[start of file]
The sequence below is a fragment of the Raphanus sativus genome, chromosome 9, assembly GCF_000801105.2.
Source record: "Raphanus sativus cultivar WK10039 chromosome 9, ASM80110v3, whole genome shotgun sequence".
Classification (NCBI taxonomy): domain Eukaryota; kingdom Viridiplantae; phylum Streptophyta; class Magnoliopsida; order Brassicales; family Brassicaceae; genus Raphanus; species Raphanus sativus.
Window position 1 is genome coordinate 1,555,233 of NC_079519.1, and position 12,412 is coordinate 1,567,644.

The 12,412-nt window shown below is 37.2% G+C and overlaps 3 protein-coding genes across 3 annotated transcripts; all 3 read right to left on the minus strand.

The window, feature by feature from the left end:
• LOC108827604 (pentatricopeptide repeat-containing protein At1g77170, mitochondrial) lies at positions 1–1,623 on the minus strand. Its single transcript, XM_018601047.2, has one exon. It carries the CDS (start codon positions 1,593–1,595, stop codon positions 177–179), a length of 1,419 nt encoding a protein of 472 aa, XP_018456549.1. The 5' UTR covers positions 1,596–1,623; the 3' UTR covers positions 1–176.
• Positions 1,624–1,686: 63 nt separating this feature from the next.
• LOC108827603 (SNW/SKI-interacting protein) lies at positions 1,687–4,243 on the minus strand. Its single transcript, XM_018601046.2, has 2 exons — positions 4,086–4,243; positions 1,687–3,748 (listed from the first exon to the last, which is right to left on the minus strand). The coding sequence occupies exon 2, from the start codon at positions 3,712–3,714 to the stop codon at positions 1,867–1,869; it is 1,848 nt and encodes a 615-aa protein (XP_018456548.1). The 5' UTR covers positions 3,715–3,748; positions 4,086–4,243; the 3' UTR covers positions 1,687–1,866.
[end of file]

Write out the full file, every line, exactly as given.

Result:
The sequence below is a fragment of the Raphanus sativus genome, chromosome 9, assembly GCF_000801105.2.
Source record: "Raphanus sativus cultivar WK10039 chromosome 9, ASM80110v3, whole genome shotgun sequence".
Classification (NCBI taxonomy): domain Eukaryota; kingdom Viridiplantae; phylum Streptophyta; class Magnoliopsida; order Brassicales; family Brassicaceae; genus Raphanus; species Raphanus sativus.
Window position 1 is genome coordinate 1,555,233 of NC_079519.1, and position 12,412 is coordinate 1,567,644.

The 12,412-nt window shown below is 37.2% G+C and overlaps 3 protein-coding genes across 3 annotated transcripts; all 3 read right to left on the minus strand.

The window, feature by feature from the left end:
• LOC108827604 (pentatricopeptide repeat-containing protein At1g77170, mitochondrial) lies at positions 1–1,623 on the minus strand. Its single transcript, XM_018601047.2, has one exon. It carries the CDS (start codon positions 1,593–1,595, stop codon positions 177–179), a length of 1,419 nt encoding a protein of 472 aa, XP_018456549.1. The 5' UTR covers positions 1,596–1,623; the 3' UTR covers positions 1–176.
• Positions 1,624–1,686: 63 nt separating this feature from the next.
• LOC108827603 (SNW/SKI-interacting protein) lies at positions 1,687–4,243 on the minus strand. Its single transcript, XM_018601046.2, has 2 exons — positions 4,086–4,243; positions 1,687–3,748 (listed from the first exon to the last, which is right to left on the minus strand). The coding sequence occupies exon 2, from the start codon at positions 3,712–3,714 to the stop codon at positions 1,867–1,869; it is 1,848 nt and encodes a 615-aa protein (XP_018456548.1). The 5' UTR covers positions 3,715–3,748; positions 4,086–4,243; the 3' UTR covers positions 1,687–1,866.